Over a period of time, God's chosen people became more and more enamored with the culture around them.  They started to add pagan practices and idolatry into their worship, and much of this was a result of their leaders falling away from the truth of God's Word.  There were a few kings who tried to reverse this trend, but they were far and few between.  Indeed, God was patient with them for a time.
     Ahaz focused his attention on the beauty of an altar rather than on the worship of God.  We don't know what he was thinking, but we know that he moved things around and thought nothing of it.  Maybe he wanted to make the House of God more esthetically pleasing or streamline it.  Unfortunately, the priest did not object as he had become caught up in the spirit of the age.  So what is the takeaway here?
     First, we need to ask ourselves, "Do we think we have better ideas than God?"  Ahaz tinkered with the Temple.  He was the "clay" that indirectly told the Potter (God), that he did not like that old boring bronze altar compared to the pagan one he saw.  So he moved, without God's approval, to change the house of worship.  He also incorporated, in his own life, pagan worship along with the ordained worship prescribed by God, and allowed the people to do so likewise.  This was no small thing.  As we continue to read in the Old Testament, the consequences for disobedience would follow.
     When we look at our own lives, what things have we put ahead of God?  Ahaz was impressed with
an altar more than obeying the Lord.  He altered worship to incorporate the elements of the culture around him rather than following what God laid out in His Word.  We see this happening in churches today when people put more emphasis on the comfort or beauty of a building rather than on the worship of God.  In addition, many denominations have caved to cultural pressures and accepted practices which God has clearly forbidden in His Word.  We cannot have it both ways.  Either we follow the Lord in all things according to His Word as our foundation, or we tinker with the Bible and worship and do things our way.  At some point, we, too, will face the consequences if we let this happen.
     I certainly regretted letting the clock repairman work on my treasured antique.  His tinkering did more damage in the long run.  The same will be true when we start to add to what God has already told us in His Word concerning our faith and practice.  We do not want to tinker like Ahaz and be in love with an altar rather than the One whom we should focus our attention on.  There is no substitute for fidelity to God's Word, worship and precepts.  His Word is truth, and we cannot improve on that.  Let us be found faithful to His glory!  Selah!

Tuesday, October 24, 2017

My Heart Sings and So Should Yours!

     Recently, our church music director has been leading a class in Reformation Music in honor of the 500th anniversary of the Reformation.  Every session covers a different area of music during this time period.  One of the main components of church worship was Psalm singing either accompanied by the organ or sung acapella.  We listened to clips from You Tube video of congregations and choirs singing these songs.  The purpose was twofold at the time.  First, the Reformers wanted the people to learn Scripture and singing is one of the best ways to retain things in your mind.  Secondly, the Reformers also wanted the people to participate fully in the worship of the church.  Prior to the Reformation, the congregation of the church did not have a personal Bible to read from and most services were said only in Latin.  The Reformers wanted to fully engage both the mind and spirit so that believers would be encouraged to grow in their understanding.  Our local congregation continues to sing Psalms (no longer exclusively) in our traditional service, and there is another branch of Presbyterianism that sings Psalms acapella each Lord's Day and includes no hymns.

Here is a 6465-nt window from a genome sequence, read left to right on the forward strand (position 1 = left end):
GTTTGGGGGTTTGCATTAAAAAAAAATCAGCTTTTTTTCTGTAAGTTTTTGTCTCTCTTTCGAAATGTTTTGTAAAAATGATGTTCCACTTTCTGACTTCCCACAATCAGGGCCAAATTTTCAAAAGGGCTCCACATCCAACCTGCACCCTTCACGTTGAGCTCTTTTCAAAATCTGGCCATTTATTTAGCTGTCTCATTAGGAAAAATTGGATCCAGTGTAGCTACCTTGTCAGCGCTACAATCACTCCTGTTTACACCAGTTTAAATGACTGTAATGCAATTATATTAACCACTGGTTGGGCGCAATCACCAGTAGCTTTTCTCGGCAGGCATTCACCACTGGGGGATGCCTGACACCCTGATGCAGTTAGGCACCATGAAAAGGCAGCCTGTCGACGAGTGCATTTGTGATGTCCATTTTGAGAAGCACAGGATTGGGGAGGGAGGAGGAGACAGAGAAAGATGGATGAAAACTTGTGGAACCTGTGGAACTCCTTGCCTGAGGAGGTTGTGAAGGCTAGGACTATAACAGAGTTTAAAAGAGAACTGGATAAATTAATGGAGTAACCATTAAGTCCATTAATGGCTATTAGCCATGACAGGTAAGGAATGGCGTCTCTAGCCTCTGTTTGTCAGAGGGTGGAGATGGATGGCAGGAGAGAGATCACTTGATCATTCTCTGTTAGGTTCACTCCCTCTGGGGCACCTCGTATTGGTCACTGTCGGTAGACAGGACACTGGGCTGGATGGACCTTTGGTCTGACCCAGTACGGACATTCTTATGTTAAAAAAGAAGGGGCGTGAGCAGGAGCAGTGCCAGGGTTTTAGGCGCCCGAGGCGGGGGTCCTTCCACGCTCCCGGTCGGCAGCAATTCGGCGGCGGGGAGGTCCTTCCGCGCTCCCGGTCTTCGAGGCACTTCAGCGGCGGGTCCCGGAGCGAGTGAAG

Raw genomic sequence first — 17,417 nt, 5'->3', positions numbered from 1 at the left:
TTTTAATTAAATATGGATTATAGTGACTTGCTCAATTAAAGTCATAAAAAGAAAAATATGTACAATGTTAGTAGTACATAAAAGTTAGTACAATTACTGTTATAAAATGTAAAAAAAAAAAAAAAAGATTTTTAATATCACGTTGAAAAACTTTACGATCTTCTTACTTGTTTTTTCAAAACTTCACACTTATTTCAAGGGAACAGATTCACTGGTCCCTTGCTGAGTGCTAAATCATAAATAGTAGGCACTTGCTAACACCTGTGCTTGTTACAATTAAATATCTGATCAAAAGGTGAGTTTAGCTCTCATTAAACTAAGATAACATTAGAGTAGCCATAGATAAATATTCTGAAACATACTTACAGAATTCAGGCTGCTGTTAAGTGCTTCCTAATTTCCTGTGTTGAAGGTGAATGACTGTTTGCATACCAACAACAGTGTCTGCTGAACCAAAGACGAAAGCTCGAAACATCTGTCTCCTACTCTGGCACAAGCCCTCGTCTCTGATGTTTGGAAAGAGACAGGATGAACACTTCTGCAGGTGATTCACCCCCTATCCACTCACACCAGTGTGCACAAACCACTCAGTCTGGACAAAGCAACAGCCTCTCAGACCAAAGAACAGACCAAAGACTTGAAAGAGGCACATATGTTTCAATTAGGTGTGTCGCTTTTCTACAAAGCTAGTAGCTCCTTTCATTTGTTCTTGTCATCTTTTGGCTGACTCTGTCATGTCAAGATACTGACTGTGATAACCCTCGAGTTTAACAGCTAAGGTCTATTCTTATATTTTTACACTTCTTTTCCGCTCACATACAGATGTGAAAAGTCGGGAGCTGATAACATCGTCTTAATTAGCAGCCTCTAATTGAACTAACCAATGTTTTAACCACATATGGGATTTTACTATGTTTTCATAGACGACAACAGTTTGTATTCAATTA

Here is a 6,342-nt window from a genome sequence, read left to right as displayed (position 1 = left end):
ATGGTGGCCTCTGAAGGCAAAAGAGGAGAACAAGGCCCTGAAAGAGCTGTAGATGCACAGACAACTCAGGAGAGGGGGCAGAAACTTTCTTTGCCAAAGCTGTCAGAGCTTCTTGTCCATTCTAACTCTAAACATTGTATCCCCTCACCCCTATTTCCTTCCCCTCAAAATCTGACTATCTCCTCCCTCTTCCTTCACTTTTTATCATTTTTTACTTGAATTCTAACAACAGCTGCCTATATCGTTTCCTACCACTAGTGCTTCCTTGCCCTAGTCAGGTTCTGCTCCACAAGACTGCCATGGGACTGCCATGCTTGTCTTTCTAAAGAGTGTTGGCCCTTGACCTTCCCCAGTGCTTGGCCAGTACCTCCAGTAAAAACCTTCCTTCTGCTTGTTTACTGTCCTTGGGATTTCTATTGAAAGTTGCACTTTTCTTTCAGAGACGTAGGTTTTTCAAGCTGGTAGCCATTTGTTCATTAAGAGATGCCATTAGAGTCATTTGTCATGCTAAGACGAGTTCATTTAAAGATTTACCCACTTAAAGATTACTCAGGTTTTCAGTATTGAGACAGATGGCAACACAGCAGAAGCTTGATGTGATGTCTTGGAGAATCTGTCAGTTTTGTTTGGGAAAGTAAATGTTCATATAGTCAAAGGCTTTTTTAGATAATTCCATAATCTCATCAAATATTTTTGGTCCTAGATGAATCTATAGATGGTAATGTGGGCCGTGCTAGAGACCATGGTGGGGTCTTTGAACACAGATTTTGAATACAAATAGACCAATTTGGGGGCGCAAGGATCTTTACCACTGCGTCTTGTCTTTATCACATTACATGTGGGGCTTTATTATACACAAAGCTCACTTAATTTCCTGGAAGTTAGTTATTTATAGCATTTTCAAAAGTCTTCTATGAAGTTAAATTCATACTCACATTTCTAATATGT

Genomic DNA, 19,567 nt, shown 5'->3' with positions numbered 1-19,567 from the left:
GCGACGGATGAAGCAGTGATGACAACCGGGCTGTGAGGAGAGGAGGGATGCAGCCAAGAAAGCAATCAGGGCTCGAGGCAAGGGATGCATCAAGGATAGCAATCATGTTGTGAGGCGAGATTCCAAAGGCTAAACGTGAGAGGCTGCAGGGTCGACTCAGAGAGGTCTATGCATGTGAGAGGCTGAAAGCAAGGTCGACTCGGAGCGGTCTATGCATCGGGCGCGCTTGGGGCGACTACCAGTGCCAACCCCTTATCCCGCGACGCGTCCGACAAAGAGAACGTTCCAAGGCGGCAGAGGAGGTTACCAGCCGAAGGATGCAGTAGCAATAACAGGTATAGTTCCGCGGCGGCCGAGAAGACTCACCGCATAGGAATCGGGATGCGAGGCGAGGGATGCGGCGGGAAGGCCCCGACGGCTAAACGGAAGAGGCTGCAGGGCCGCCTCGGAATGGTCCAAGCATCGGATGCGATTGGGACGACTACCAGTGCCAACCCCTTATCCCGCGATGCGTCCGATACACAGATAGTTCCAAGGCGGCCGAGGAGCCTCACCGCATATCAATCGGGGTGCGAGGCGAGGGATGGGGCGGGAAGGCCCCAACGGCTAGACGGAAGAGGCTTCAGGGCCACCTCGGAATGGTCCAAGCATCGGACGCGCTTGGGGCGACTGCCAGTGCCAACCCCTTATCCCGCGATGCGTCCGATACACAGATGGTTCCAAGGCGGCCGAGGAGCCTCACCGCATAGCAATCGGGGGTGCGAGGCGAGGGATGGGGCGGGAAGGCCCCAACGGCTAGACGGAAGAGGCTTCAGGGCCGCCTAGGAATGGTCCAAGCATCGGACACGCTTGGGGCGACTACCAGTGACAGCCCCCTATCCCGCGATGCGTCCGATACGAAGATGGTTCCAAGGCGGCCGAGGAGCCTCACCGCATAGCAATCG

Most of the hymns that were written in those early years after the Reformation were based on Scripture and are still sung today.  Growing up, I remember listening to my mother's beautiful voice as she sang out the words to those hymns.  The memory has not faded either.  Just the other day as I was cleaning, I tuned into an instrumental praise station on Pandora and listened to the hymns played on piano.  I could easily recognize the name of the hymn and start singing the words.  This is why I say that what we sing we most often remember.
     In the Bible, we read about David who wrote many of the Psalms and sang them as he cared for his father's
sheep.  Later, we know that he soothed the soul of Saul by playing music (I Samuel 16:23):  "And whenever the harmful spirit from God was upon Saul, David took the lyre and played it with his hand. So Saul was refreshed and was well, and the harmful spirit departed from him."  On many occasions when I have had a difficult day, I will spend time singing those hymns which praise the Lord and lift my heart.  Praise and worship in the home does soothe away the irritations of the day.
     Other parts of Scripture show Miriam singing praise to the Lord in Exodus 15:21:  "And Miriam sang to them: “Sing to the LORD, for he has triumphed gloriously; the horse and his rider he has thrown into the sea.”  The women joined in and praised God with her.  Moses also sang a song of praise to God.  Mary, the Mother of our Lord, rejoiced with a song of praise to God recorded in Luke 1:46-55.  Over and over again, we see examples like these that should encourage us to sing and make melody to the Lord.  When we sing scripture, we are repeating God's Words back to Him.  What a sweet sound in His ears!
     Our daughter-in-law who comes from a great musical family spends time each evening singing prayers with her boys when they go to bed.  These are the things that stick in our hearts and we never forget.  She is making a time of prayer also a time of musical worship to the Lord.
     When I was only six my Grandfather Engel died tragically in an accident, but I remember his funeral.  My mother had told me that he loved "The Old Rugged Cross" which they played that day.  Ever since then, it has held a special place in my heart.  Likewise, I remember very well that my father loved the hymn "Sweet Hour of Prayer" and spent time playing it on our organ at home.  Now when I hear this hymn, I look back on it with joy.  We often tag important events in our life with music so why not make it the music of God?
     Ephesians 5:18-20 reminds us that we are to make music unto the Lord:  "18Do not get drunk on wine, which leads to reckless indiscretion. Instead, be filled with the Spirit. 19Speak to one another with psalms, hymns, and spiritual songs. Sing and make music in your hearts to the Lord, 20always giving thanks to God the Father for everything in the name of our Lord Jesus Christ."  When we have this attitude in us, it will not be difficult to encourage each other, learn Scripture and be lifted up even as we praise the Lord.  May your heart sing today even as mine does so that we can bring glory to our Lord!  Selah!